“In the first two quarters of 2019, Alberta led the country in terms of population growth, boosted by both natural growth as well as international and interprovincial migration,” said Ferreira. “This rise in the population should translate into greater demand for construction services in the latter half of our outlook, particularly for housing and commercial and institutional buildings.” 

The population increase should also help soften the impact of retirements on the province’s construction labour force, which is expected to lose 41,500 workers to retirement over the decade while only drawing in an estimated 40,300 local new entrants aged 30 and younger over the same period. When coupled with the rise in demand for construction services, the provincial labour force may be short 23,700 workers by 2029.

BuildForce emphasized that skilled tradespersons jobs offer a particular challenge as developing them can take years and often requires participation in a provincial apprenticeship program. From 2013 to 2019, more than 84,200 apprentices registered in Alberta’s 19 largest construction trade programs, with 40,260 completions reported during that period. BuildForce Canada is beginning to track the number of skilled trades workers with Certificates of Qualifications.

Based on current apprenticeship completion trends and anticipated retirement levels throughout the decade, several trades may see a reduction in the number of certified journeypersons. BuildForce found that boilermakers and carpenters are at a higher risk. BuildForce noted that although apprentices alone cannot meet the significant near-term demand requirements for journeypersons, an ongoing commitment to training and apprenticeship development will be necessary to ensure there are sufficient numbers of qualified tradespeople to sustain a skilled workforce over the long term.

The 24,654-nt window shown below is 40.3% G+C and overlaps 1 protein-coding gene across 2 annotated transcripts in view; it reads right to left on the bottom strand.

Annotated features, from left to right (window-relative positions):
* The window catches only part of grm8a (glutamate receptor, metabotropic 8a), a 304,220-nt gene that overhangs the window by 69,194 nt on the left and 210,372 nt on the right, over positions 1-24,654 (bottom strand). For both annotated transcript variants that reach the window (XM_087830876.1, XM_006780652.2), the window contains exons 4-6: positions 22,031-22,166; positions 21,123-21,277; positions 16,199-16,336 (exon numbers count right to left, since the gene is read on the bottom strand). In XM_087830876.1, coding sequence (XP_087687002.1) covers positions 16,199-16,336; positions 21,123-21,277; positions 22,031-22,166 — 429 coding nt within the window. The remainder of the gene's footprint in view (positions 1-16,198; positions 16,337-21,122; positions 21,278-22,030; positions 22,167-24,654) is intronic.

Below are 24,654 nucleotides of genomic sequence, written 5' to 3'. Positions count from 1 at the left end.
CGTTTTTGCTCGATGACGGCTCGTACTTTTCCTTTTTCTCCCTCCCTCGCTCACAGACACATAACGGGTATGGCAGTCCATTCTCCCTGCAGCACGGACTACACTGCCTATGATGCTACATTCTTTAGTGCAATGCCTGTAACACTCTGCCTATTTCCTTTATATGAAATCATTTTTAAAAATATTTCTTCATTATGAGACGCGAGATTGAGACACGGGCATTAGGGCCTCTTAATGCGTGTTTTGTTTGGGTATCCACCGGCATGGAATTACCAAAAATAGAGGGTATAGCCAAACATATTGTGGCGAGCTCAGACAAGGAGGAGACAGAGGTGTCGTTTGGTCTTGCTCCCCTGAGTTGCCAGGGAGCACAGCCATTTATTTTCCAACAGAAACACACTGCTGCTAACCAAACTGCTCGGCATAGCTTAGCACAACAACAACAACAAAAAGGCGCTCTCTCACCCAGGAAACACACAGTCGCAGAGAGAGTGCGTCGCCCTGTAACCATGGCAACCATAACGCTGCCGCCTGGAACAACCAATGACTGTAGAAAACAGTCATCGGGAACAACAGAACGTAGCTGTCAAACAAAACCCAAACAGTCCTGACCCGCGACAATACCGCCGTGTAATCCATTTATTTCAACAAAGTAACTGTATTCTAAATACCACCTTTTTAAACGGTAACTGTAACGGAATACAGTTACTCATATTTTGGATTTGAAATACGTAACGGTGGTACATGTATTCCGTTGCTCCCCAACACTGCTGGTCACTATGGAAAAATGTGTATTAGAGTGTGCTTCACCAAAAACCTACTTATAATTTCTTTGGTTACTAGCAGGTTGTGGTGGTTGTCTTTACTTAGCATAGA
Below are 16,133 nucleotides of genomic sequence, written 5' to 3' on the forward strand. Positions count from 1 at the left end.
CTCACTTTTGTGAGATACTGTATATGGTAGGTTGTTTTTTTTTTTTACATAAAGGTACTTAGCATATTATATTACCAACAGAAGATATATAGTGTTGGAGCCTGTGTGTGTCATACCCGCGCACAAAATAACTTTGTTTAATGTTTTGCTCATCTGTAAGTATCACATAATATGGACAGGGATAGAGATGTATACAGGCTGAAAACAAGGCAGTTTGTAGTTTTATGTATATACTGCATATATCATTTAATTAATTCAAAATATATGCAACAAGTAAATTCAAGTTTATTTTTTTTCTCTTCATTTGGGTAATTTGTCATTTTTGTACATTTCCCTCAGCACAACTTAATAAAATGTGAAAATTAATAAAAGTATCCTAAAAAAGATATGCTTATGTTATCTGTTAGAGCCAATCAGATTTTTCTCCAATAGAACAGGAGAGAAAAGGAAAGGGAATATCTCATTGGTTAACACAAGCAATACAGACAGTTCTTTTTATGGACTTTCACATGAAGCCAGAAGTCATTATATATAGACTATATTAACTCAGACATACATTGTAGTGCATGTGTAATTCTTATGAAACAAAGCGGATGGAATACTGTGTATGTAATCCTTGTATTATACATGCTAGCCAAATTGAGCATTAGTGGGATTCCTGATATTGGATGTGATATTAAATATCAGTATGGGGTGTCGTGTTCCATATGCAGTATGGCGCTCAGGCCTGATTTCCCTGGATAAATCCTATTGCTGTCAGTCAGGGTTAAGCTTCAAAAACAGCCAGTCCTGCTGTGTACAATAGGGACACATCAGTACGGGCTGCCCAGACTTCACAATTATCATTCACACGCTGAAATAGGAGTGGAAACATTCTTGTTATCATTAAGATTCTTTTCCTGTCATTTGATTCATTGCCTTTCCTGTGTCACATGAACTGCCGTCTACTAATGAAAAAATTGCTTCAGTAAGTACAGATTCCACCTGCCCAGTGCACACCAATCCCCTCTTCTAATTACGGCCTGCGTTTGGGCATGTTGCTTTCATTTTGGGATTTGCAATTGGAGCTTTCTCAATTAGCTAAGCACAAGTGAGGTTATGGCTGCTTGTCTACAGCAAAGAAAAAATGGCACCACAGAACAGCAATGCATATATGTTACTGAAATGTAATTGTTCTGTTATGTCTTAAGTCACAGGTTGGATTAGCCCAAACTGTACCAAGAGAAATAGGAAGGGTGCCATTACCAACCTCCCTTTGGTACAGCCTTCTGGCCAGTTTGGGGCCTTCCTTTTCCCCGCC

Successfully filling the labour gap will also require the construction and maintenance industry to rely on increased recruitment from groups traditionally underrepresented in the current construction labour force, including women, Indigenous people, and new Canadians.

In 2019, Alberta’s construction industry employed approximately 38,200 women, of which 33 per cent held on-site jobs, directly on construction projects. Although Alberta is the leading employer of women within the construction trades (slightly ahead of British Columbia), women made up only 6.8 per cent of the 183,500 tradespeople employed in the industry.

Similarly, Indigenous people also represented a small percentage of the construction labour force, accounting for approximately 6.4 per cent of the total. BuildForce stated that increasing the participation rate of both these groups would go a long way to help the Alberta industry address future labour force needs.

The province’s construction workforce is made up of approximately 17 per cent new Canadians. BuildForce noted that over the coming decade, the province is expected to welcome a net annual average of 36,000 newcomers, making the immigrant population an important future source of potential workers for the province’s construction and maintenance industry.